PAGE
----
Climate change is a more prominent topic than ever before in this year’s general election.
According one polls, 27% of voters cited the environment as one of three top issues — behind Brexit and health, and on par with crime and the economy. Another poll found that 21% list environment and pollution, unprompted, when asked about the top issues “facing Britain” today – up from just 2% in 2012. Climate change is a particular concern for younger people, and another survey found that 70% of 18-24 year olds report that it will be “a factor when they cast their vote.”
Youth climate strikes and Extinction Rebellion, in particular, can be credited for raising the profile and urgency of tackling climate change, over the last two years.
Self-reported prioritisation does not straightforwardly translate into voting. Apart from anything else, all the major parties now claim to be serious about tackling climate change.
The Green Party — the only to have released its full manifesto at the time of writing — is pledging to spend £100 billion a year to reach net zero by 2030. This promised spending is five times as high as the Lib Dems’ pledge.
It is also four times as high as the last figure pledged by the Labour leadership, in The Green Transformation, one year ago. That said, there is good reason to think — and hope — that the figure in the coming manifesto will be higher. Labour’s much needed “Warm Homes” plan promises insulate the UK’s nearly 27 million households, and to help with solar panels and heat pumps. The promised spending on this programme, alone, is equal to the total promised in The Green Transformation.
Labour have also made important promises on apprenticeships, wind farms, cars, and more.
The Tories’ pledges are farcical. They say they aim for a 2050 net zero target, but their promised policies fall far short of even that. Those are: an unspecified proportion of a meagre increase in overall research budgets; increasing wind capacity by a third over a decade; planting tens of millions of trees (but billions are needed); and a temporary pause — not a ban — on fracking, a form of fossil-fuel extraction which they’ve up until now been celebrating and pushing.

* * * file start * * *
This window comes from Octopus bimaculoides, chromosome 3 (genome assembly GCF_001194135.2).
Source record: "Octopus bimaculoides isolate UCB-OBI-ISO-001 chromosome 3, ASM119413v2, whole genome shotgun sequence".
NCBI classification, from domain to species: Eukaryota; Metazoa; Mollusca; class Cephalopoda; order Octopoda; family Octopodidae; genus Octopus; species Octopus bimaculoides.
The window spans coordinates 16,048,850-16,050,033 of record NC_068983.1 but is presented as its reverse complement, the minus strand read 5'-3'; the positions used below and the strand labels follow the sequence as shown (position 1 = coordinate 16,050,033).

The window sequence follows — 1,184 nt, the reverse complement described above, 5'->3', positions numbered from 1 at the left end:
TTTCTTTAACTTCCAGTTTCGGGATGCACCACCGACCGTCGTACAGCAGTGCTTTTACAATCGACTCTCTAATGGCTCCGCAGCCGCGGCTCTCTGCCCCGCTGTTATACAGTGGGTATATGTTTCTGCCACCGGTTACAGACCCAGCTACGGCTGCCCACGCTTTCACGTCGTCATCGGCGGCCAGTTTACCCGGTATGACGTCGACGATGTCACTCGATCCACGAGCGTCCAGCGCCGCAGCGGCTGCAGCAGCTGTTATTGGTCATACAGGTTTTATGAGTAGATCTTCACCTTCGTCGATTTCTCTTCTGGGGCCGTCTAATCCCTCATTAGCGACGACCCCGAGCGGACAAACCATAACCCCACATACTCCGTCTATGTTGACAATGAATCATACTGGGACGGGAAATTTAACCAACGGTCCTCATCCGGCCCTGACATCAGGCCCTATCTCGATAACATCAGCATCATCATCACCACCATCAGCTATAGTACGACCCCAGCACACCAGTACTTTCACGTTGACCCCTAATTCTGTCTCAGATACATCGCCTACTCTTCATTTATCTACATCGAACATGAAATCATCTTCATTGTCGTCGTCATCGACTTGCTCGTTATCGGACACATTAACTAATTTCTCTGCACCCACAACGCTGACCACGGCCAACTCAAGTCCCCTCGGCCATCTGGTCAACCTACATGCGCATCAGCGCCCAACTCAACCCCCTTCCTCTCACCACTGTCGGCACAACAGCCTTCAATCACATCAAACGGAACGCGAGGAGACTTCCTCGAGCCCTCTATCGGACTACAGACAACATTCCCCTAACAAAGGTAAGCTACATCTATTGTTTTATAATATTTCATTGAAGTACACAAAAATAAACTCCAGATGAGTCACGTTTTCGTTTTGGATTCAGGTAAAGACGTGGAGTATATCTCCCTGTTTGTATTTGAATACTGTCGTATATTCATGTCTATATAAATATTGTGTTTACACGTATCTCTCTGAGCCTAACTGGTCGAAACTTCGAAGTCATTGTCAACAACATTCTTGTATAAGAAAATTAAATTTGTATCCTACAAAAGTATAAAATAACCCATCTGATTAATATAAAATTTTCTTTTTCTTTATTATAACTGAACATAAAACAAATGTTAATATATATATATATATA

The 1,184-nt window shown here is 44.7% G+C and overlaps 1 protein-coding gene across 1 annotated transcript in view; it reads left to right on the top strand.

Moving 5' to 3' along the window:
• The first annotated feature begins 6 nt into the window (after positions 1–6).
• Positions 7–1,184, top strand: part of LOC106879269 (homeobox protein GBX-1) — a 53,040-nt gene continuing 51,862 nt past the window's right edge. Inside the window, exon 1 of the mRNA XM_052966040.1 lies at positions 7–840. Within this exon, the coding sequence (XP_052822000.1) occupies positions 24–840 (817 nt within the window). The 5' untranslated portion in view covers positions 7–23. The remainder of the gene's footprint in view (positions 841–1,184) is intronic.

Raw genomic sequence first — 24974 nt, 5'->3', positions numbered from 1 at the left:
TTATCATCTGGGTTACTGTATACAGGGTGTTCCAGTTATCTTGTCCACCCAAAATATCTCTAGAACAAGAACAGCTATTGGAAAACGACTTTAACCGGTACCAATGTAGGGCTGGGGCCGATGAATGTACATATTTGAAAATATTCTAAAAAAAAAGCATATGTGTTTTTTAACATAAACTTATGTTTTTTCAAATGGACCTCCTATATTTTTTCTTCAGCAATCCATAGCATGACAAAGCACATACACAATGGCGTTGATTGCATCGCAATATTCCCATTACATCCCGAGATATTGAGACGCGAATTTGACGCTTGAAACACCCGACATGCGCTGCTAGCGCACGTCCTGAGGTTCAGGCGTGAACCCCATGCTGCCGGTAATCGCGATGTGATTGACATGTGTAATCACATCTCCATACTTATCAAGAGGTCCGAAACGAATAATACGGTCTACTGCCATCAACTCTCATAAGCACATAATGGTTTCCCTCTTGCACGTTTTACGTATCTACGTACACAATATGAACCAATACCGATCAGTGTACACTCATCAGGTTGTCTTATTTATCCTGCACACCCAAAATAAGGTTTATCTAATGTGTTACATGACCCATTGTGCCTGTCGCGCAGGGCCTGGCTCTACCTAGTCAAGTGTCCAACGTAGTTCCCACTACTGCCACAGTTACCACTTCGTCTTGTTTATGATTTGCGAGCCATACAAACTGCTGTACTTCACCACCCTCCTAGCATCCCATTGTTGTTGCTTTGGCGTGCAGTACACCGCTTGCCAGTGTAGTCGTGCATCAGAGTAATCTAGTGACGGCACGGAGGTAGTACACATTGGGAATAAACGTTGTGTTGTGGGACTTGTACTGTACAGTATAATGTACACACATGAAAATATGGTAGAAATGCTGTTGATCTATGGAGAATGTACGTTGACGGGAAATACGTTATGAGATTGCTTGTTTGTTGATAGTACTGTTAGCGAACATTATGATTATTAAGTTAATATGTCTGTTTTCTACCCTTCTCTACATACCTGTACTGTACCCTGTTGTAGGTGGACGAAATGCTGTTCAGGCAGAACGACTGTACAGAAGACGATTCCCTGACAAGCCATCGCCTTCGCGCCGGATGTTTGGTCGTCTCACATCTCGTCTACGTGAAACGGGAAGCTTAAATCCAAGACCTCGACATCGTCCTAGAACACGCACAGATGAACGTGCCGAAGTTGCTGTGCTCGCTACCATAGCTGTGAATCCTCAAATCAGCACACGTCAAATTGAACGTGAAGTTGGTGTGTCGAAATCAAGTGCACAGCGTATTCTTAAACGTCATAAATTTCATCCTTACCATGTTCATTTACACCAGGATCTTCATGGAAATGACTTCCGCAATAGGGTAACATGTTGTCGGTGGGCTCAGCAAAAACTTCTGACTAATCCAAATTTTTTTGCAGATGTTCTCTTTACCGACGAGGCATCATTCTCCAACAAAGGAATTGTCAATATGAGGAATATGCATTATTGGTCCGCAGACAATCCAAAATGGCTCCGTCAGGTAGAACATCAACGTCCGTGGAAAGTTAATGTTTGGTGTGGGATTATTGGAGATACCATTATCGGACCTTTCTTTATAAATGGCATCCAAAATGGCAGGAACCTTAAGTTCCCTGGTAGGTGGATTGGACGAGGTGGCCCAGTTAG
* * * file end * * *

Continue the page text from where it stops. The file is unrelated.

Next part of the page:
The Conservatives’ climate record: as a party, as MPs, and of Boris Johnson, is abysmal. David Cameron promised the “greenest government ever”. His actions went the opposite direction.
Back then, Johnson continued to cast doubt on whether climate change even existed or hurt the environment. Later he launched a so-called “think tank” with links to many anti-environmental groups.
Unsurprising, the Lib Dems’ voting record of voting on environmental issues is also pretty bad. Modelling themselves as the party of business, they are avoiding promises which would confront fossil companies head on.
Labour’s September conference passed radical environmental policies, far bolder and closer to that needed than the Greens’. Labour’s leadership are yet to commit to the policies passed.
In fact, Barry Gardiner, Labour’s shadow trade secretary — and a vocal supporter of the far-right anti-Muslim racist Modi, Prime Minister of India — has said that Labour will not aim for net zero by 2030. Instead, net zero by “well before 2050”. This follows equivocation by Rebecca Long-Bailey, and pressure by GMB union and others.
We must promote the much-needed environmental policies that Labour’s conference passed at the same time as we campaign for Labour votes.